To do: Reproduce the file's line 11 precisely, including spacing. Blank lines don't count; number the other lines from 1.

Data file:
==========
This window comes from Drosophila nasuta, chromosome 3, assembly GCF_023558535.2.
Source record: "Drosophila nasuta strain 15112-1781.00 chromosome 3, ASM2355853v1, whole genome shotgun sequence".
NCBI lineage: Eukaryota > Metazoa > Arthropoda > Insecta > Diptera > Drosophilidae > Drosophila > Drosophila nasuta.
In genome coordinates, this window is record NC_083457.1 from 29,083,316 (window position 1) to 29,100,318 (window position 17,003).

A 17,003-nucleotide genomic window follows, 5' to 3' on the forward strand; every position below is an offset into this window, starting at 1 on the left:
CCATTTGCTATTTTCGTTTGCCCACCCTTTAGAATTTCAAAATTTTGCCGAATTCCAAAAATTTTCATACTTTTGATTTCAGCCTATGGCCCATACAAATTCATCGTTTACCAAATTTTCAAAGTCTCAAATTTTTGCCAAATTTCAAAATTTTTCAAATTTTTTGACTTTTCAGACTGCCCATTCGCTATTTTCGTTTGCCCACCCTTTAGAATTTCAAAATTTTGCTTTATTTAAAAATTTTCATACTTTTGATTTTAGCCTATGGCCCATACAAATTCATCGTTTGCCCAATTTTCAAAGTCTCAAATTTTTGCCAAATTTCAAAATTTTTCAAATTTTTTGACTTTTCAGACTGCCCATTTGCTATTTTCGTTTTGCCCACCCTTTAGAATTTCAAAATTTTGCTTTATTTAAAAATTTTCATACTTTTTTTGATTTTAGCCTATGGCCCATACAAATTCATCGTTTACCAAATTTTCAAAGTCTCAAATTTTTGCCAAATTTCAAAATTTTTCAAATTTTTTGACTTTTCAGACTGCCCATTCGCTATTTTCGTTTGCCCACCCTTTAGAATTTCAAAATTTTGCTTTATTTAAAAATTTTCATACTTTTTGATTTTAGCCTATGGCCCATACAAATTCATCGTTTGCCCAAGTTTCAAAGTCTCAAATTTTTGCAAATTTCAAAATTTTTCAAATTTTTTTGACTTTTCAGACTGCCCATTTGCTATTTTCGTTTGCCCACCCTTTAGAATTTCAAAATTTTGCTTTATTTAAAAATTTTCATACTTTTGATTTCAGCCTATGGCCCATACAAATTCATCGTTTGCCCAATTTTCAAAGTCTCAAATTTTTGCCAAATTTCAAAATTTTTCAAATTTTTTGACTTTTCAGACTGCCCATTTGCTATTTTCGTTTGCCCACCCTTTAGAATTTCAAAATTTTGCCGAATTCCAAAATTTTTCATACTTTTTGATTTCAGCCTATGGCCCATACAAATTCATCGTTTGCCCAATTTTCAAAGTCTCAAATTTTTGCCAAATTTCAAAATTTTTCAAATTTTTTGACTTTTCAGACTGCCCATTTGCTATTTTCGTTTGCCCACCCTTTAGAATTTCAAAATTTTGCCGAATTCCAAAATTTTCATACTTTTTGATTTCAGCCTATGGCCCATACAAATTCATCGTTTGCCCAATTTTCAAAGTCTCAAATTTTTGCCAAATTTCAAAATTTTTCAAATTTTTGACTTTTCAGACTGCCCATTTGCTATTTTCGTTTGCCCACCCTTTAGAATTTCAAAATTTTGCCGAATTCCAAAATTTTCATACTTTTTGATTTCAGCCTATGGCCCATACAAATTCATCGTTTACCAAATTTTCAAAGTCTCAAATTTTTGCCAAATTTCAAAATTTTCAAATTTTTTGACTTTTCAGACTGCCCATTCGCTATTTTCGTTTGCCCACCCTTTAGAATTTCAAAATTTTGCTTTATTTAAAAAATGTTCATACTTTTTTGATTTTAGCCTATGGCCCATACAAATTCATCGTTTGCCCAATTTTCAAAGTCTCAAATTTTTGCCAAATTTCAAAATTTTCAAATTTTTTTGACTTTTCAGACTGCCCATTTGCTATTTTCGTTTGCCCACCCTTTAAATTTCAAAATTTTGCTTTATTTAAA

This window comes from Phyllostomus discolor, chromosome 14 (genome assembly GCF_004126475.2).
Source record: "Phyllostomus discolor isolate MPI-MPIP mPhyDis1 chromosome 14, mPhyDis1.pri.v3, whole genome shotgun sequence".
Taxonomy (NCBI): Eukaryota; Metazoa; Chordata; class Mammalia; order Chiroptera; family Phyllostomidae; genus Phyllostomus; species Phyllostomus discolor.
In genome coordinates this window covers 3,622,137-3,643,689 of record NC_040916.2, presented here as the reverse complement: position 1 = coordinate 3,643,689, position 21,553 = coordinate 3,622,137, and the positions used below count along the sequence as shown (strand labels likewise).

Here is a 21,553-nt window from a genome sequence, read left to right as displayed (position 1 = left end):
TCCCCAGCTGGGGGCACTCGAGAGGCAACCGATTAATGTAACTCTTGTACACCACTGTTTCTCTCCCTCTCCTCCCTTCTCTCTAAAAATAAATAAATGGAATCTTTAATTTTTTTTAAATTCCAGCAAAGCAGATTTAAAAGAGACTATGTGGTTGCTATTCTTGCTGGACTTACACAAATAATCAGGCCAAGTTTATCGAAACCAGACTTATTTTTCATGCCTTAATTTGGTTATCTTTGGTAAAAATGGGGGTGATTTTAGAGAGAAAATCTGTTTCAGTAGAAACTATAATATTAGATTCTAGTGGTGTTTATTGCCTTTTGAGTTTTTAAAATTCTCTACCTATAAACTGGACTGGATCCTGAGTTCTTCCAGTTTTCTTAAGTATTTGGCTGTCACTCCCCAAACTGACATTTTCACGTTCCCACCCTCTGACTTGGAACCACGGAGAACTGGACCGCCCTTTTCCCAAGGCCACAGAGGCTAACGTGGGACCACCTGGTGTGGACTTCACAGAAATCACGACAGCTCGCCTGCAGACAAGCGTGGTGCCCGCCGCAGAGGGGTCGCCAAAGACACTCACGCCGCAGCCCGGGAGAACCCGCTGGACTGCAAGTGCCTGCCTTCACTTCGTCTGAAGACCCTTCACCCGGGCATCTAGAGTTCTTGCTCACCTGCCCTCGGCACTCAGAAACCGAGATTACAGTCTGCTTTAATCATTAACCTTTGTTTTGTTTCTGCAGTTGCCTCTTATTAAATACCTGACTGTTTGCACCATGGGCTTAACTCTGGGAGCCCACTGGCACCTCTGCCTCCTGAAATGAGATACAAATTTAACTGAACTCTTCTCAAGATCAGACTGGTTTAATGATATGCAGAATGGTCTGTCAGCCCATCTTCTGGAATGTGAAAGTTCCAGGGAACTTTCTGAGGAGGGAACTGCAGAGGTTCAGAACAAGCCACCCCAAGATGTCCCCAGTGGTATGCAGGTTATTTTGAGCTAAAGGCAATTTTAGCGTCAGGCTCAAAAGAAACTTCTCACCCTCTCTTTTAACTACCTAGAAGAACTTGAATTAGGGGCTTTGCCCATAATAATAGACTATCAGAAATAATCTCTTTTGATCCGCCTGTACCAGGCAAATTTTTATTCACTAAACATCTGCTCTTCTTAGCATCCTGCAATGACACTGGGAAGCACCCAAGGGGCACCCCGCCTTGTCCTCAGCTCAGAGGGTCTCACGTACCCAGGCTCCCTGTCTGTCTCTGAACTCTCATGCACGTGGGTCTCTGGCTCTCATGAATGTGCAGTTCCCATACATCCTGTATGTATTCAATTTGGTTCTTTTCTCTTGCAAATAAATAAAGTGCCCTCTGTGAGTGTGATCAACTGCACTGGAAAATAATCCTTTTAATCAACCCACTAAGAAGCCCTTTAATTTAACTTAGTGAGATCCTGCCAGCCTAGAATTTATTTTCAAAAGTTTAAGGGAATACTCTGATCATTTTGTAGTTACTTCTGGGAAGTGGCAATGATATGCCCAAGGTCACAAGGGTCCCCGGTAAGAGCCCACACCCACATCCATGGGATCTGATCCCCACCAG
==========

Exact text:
Here is a 21,553-nt window from a genome sequence, read left to right as displayed (position 1 = left end):